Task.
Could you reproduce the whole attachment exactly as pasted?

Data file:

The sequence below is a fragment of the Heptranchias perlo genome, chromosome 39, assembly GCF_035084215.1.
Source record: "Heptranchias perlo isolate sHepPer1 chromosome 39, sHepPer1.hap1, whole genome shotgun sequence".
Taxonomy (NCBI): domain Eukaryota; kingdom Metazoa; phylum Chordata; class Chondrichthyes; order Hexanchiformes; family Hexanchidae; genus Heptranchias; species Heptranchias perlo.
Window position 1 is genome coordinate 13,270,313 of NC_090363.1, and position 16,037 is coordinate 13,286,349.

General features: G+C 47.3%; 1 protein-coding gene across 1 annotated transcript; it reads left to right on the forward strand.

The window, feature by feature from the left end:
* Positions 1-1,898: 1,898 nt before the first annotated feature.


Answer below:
The sequence below is a fragment of the Heptranchias perlo genome, chromosome 39, assembly GCF_035084215.1.
Source record: "Heptranchias perlo isolate sHepPer1 chromosome 39, sHepPer1.hap1, whole genome shotgun sequence".
Taxonomy (NCBI): domain Eukaryota; kingdom Metazoa; phylum Chordata; class Chondrichthyes; order Hexanchiformes; family Hexanchidae; genus Heptranchias; species Heptranchias perlo.
Window position 1 is genome coordinate 13,270,313 of NC_090363.1, and position 16,037 is coordinate 13,286,349.

General features: G+C 47.3%; 1 protein-coding gene across 1 annotated transcript; it reads left to right on the forward strand.

The window, feature by feature from the left end:
* Positions 1-1,898: 1,898 nt before the first annotated feature.